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As she combed Sitara’s hair and helped her put on her nightdress, Akira found herself staring right at her own childhood.
The fourth winner of our March 2020 Muse of the Month contest is Sonam Chamaria.
It was nearing dusk. Akira wiped her sweaty forehead and looked out the kitchen window. Outside, in the shadow of the setting sun, two pairs of hands were making a paper kite. Their frocks soiled, their feet dusty, their faces full of unadulterated joy.
Every once in a while, the little girl would look up at the window and smile. “Amma! Look what I made!” she’d scream with happiness.
Akira waved at her daughter, a tinge of sadness lurking beneath her smile. Sighing, she pulled away from the window, pulling her dupatta tightly around her waist. Her husband Akbar would be home soon, and she had yet to cook dinner.
Standing on her toes, she reached out for the steel canister on the shelf above her. With acute precision, she measured out the flour and began kneading the dough. As her fingers moved nimbly through the flour and water, her thoughts drifted to her own kite-flying days.
Memories she hadn’t touched, for years, suddenly came to life. Her childhood home – the flat-roofed one-room house shared by her family of six with the huge peepal tree across the street. The squeaky sound of the swing her uncle had made out of a piece of wood, the wind on her face, the smell of roasted corn in the air and most of all, the dust beneath her feet. Her careless feet running after her brothers in their front yard. The sudden pangs of hunger that came from playing too much in the sun. Crowding in the tiny kitchen, sharing a meal with her brothers. Her Ammi’s tired face, barely visible in the glow from the oil lamp, as she served them food. Her Abbu’s disapproving look as he took in her appearance, his disappointment visible in the way he pursed his lips.
The memories brought a smile to her face. Akira moved the plate to one side and washed her hands. “I need to stop recalling the past, it never does any good” she reprimanded herself. She spent the next few minutes humming a song as she cut some vegetables. But try as she might, she found her thoughts drifting back to those times.
She recalled her childhood friend Fatima, and their long walks to school. And then, invariably, it hit her. The day her Abbu had come to collect her at school, walked her home and asked her to change into something “more suited” to a girl. The tears, the shock, and the sad look in her Ammi’s eyes were etched deep in her mind. What followed was no less dramatic. In less than half an hour, she was engaged to Akbar – a man she had never laid eyes on, until then.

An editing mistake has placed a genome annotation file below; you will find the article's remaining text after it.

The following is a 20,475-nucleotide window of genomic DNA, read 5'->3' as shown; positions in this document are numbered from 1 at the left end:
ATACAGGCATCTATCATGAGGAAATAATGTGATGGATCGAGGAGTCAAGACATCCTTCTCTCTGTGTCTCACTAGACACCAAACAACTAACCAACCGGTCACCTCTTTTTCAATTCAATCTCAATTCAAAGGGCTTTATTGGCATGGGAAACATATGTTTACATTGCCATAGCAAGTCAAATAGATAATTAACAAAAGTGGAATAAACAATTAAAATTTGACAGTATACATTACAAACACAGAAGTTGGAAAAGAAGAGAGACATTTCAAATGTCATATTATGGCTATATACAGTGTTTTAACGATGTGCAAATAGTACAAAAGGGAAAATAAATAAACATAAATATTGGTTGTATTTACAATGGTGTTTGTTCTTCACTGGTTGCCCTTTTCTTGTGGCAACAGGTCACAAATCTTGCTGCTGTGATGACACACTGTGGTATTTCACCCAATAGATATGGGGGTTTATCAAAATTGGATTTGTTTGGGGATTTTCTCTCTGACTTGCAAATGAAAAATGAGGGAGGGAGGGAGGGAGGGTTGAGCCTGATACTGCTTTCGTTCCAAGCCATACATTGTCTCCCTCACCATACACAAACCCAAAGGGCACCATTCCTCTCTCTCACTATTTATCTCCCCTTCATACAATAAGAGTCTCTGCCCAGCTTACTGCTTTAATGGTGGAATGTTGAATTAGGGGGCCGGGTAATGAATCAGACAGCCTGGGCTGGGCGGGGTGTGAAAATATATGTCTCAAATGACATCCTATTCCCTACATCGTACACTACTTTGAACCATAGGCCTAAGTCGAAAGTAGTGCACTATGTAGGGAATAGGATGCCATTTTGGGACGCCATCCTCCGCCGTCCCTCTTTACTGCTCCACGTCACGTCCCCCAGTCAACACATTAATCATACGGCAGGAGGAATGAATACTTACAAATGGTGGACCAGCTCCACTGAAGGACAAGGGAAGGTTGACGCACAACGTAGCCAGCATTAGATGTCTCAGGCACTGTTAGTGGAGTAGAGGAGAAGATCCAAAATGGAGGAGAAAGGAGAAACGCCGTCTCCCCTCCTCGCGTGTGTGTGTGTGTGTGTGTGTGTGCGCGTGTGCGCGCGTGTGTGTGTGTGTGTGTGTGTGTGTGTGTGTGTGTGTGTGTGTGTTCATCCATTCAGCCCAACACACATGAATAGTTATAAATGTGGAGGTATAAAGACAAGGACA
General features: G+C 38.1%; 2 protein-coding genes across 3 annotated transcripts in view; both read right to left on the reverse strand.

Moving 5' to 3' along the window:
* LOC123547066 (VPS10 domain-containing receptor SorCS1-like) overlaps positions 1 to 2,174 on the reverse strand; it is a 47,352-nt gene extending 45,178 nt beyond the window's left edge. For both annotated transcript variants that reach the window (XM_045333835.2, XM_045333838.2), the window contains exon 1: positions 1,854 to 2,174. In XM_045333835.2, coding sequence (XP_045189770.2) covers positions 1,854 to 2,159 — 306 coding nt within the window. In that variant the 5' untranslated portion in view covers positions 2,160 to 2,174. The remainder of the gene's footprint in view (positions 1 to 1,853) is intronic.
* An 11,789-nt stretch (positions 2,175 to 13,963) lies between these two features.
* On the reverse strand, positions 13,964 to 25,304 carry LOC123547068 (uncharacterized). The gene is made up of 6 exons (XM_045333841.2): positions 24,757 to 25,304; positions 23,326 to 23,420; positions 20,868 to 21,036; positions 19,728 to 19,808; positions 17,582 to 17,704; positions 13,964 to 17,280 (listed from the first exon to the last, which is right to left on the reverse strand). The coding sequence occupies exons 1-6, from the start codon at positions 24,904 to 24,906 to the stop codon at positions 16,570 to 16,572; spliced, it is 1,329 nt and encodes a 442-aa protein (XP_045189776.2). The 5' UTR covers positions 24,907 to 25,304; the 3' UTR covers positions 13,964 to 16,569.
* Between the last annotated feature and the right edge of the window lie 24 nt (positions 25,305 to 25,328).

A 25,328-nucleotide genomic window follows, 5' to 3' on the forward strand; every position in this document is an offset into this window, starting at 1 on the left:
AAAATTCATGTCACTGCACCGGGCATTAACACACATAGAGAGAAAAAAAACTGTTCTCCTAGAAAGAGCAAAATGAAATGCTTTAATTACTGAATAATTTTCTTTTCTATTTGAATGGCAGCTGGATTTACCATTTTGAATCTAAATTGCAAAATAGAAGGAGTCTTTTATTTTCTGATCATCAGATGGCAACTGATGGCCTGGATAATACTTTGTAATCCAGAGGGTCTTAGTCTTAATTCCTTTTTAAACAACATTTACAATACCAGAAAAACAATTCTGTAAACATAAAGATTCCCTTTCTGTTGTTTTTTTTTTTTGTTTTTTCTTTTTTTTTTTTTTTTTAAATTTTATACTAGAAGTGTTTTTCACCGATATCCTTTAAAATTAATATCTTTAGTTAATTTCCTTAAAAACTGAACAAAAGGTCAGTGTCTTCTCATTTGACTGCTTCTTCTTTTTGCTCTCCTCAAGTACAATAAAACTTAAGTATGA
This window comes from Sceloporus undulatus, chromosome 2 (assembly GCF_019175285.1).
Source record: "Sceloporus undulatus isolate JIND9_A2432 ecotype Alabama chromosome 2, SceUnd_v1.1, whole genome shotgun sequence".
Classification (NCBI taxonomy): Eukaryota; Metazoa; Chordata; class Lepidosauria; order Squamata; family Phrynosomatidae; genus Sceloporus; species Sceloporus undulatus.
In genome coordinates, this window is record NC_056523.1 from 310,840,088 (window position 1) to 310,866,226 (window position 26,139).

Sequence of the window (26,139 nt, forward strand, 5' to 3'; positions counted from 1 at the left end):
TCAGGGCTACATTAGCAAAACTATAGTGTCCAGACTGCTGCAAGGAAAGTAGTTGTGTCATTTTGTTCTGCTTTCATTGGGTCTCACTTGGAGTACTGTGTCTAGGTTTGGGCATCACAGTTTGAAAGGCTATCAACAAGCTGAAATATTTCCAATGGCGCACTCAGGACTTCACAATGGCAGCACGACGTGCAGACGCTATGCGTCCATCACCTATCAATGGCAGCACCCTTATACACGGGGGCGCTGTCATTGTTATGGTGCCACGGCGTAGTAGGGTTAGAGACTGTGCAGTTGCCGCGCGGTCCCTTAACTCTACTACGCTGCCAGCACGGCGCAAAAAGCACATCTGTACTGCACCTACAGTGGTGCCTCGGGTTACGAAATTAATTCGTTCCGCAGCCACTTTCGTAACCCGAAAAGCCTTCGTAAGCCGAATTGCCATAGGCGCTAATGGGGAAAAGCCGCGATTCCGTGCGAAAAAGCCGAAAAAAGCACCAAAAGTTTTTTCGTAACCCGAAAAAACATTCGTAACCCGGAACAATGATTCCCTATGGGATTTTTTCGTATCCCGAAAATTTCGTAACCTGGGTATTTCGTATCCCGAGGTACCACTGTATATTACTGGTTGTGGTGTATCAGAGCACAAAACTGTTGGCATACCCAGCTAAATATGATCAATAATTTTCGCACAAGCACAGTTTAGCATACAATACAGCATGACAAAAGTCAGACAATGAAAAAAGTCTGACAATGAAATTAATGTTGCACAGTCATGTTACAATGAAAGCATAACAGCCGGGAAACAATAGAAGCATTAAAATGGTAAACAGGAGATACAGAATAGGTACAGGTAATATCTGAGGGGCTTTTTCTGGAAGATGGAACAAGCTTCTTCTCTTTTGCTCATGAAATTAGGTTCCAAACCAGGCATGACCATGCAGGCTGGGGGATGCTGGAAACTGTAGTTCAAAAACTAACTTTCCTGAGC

Her school satchel and all her books but one, were handed to her brothers – “what good was education to women, anyway?” they said. Her tee-shirts were replaced by five sets of salwar-kameez – “maybe if you dress like a girl, you will start behaving like one” they told her. Her friend Fatima who was “too forward for her own good” was not allowed to see her anymore. And from that moment on, all her time was to be spent in learning how to cook – “what else did you think your duty was?”
A loud thud brought Akira back to her senses. With a jolt, she turned to see Akbar standing at the door, taking off his shoes. Outside, the din of the streets and the tingling voices of the little girls were louder than before.
“Oh, you are back,” said Akira, startled. Quickly, she stepped forward to help Akbar with his bags.
“Yeah, why is Sitara still playing outside?” Akbar asked curtly, glancing outside.
“She’s a kid – let her,” said Akira, arranging the groceries on the kitchen table.
“She’s always playing, this one” said Akbar, narrowing his eyes. “Sitara!” he called out. In less than a minute, four-year old Sitara was standing at the kitchen door, panting and trying to catch her breath.
Her father turned to her and was just about to say something when Akira stepped in. “Come, I will change your clothes,” she said, taking her daughter’s hand and steering her out of the kitchen.
As she combed Sitara’s hair and helped her put on her nightdress, Akira found herself staring right at her own childhood. With a sinking feeling, she realised that Sitara’s life was going to turn out to be exactly like hers. Tears welled up in her eyes as she thought of all the ways society had planned to take away her innocence and free will. For the next ten minutes, Akira sat still. She had only one thought – “I will not let Sitara suffer the way I did – I will choose better for her.”
It was 2018. In the warm wintry sunlight streaming through the window, a seventeen-year-old girl was putting some books in her bag. As she stepped away from her bed, she adjusted her dupatta. She glanced at the mirror one last time and smiled at herself, before stepping out of the room. Outside, her Ammi was eagerly waiting for her. “Come Sitara, we will be late – the cab is here!” she called out.